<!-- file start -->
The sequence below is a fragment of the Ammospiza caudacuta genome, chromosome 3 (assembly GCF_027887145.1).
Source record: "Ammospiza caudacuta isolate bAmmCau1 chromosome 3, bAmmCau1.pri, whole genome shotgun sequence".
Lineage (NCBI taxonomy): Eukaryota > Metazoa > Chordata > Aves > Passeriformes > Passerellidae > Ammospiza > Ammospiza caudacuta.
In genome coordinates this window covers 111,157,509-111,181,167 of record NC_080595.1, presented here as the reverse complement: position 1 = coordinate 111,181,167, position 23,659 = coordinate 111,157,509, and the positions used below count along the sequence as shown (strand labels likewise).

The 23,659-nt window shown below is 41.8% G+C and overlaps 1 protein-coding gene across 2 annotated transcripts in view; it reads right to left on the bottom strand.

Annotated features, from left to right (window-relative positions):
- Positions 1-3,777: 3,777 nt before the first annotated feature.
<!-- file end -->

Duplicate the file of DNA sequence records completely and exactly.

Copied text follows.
The sequence below is a fragment of the Ammospiza caudacuta genome, chromosome 3 (assembly GCF_027887145.1).
Source record: "Ammospiza caudacuta isolate bAmmCau1 chromosome 3, bAmmCau1.pri, whole genome shotgun sequence".
Lineage (NCBI taxonomy): Eukaryota > Metazoa > Chordata > Aves > Passeriformes > Passerellidae > Ammospiza > Ammospiza caudacuta.
In genome coordinates this window covers 111,157,509-111,181,167 of record NC_080595.1, presented here as the reverse complement: position 1 = coordinate 111,181,167, position 23,659 = coordinate 111,157,509, and the positions used below count along the sequence as shown (strand labels likewise).

The 23,659-nt window shown below is 41.8% G+C and overlaps 1 protein-coding gene across 2 annotated transcripts in view; it reads right to left on the bottom strand.

Annotated features, from left to right (window-relative positions):
- Positions 1-3,777: 3,777 nt before the first annotated feature.